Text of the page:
Interior Health doesn’t have numbers for Royal Inland Hospital, but it’s likely some of the 17 people within the authority hospitalized due to H1N1 flu are at RIH.
Medical health officer Dr. Rob Parker said Thursday the swine flu is expected to peak in another one to two weeks, but will still be circulating for at least the next month.
Most flu cases go untested or unconfirmed, with patients staying at home until they recover.
But some lab work is being done and it’s showing 51 confirmed cases of H1N1 IHA-wide. Of those, 17 people were admitted to hospital, but some of those patients probably had complications due to other health issues, he said.
Nine of those 17 H1N1 patients have ended up in intensive-care.
About one-third of the cases were in the Kootenays, one-third in the Okanagan and one-third in the Thompson-Cariboo.
Melinda Winterwerb’s teenage son seemed to be sick with a cold Monday morning, with coughing and sneezing and just a hint of fever.
He went to school, but he quickly got more and more exhausted.
“He was having major headaches where he was asking me for a lobotomy it hurt so bad,” she said.
So Thursday morning, she called the doctor who recommended she take her son to the hospital.
“They said it was most likely H1N1,” she said. “They gave him an anti-nausea medication. He seems to be doing better.”
Winterwerb has three other children, so she took them to get the nose-spray flu vaccination. She also called her son’s school, South Kamloops secondary.
Parker said while the influenza peak is arriving at about the normal time, what’s unusual this year is that in Alberta, more cases are showing up in working adults between 20 and 64, and there are more serious cases ending up in hospital.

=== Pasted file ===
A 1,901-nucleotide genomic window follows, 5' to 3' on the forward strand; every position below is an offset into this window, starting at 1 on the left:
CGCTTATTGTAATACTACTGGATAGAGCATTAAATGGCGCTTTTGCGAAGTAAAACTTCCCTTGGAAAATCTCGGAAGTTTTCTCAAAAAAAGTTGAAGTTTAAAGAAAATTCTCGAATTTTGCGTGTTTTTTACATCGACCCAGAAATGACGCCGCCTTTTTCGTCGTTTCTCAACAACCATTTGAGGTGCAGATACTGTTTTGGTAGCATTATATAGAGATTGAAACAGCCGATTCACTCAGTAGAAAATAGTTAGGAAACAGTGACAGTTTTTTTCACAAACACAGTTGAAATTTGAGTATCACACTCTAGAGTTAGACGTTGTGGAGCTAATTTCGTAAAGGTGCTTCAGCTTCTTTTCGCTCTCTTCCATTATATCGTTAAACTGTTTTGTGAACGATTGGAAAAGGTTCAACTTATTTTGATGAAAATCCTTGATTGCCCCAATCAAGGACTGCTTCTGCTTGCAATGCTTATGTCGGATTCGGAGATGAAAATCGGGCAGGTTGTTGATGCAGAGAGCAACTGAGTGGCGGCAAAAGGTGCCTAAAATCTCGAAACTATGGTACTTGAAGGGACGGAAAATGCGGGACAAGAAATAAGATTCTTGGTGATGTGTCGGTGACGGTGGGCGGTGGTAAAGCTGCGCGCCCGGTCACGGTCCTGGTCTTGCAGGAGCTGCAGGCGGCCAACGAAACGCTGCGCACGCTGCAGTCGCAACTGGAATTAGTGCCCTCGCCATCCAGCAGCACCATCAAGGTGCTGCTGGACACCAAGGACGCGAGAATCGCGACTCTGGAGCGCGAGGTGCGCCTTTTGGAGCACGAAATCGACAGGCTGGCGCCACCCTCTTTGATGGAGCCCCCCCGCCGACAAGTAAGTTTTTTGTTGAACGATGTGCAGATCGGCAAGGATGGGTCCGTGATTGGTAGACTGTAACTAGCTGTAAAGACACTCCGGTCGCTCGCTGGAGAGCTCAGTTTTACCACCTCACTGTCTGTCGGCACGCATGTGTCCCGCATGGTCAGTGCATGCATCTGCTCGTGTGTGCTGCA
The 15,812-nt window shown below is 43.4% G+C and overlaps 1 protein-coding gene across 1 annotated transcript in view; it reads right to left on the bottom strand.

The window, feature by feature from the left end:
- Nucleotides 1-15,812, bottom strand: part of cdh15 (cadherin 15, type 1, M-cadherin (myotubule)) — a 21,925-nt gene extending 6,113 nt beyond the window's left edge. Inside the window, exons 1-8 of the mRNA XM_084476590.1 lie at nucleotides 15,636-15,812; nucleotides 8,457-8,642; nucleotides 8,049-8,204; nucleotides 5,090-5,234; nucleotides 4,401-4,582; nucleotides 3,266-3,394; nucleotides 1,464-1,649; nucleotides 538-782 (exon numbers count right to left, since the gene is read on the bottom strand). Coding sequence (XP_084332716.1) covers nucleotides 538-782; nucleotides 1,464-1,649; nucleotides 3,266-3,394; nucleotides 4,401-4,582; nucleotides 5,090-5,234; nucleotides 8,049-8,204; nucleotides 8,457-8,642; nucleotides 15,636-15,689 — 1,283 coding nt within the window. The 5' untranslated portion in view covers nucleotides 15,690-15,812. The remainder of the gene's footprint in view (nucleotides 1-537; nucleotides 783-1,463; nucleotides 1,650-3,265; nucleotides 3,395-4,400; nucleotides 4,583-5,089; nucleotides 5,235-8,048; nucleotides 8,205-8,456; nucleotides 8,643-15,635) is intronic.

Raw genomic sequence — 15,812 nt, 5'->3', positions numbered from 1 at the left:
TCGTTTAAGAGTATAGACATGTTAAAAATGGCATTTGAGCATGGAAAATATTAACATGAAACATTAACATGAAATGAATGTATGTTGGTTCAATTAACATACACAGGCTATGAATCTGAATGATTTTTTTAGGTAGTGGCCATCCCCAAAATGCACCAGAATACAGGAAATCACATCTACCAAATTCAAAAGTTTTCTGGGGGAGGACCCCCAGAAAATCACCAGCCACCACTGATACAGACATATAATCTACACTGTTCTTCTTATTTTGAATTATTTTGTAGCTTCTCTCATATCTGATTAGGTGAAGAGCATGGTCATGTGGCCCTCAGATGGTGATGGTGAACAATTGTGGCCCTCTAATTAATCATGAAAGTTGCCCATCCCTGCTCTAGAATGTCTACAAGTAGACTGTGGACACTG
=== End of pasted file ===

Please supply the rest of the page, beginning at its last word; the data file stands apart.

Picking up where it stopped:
“The severity is different in that it’s affecting younger adults more than we normally expect.”
That trend is starting to show up in B.C. now, along with some serious flu cases in toddlers.
The reason those two groups are showing up more in the H1N1 numbers is that young adults don’t have a high immunization rate and toddlers have been born since the 2009 pandemic haven’t necessarily had the vaccine, which wears off after one year.
Seniors are least at risk because they were alive in the 1950s or so when H1N1 first began circulating, albeit in a slightly different form. They’re also more vigilant about getting their flu shots, Parker added.
There’s still free vaccine available to children from age 18 months to five years, and adults between 20 and 64 are eligible if they have health concerns.
Despite all the precautions, every flu season involves deaths, whether it’s a few dozen or more than 100, he said.
“It’s looking like it’s going to be moderately bad. I don’t think it’s going to be as bad as 2009,” he said.
Anyone in the at-risk groups seeking a flu shot should call the health unit at 250-851-7300 in Kamloops or the unit in their community.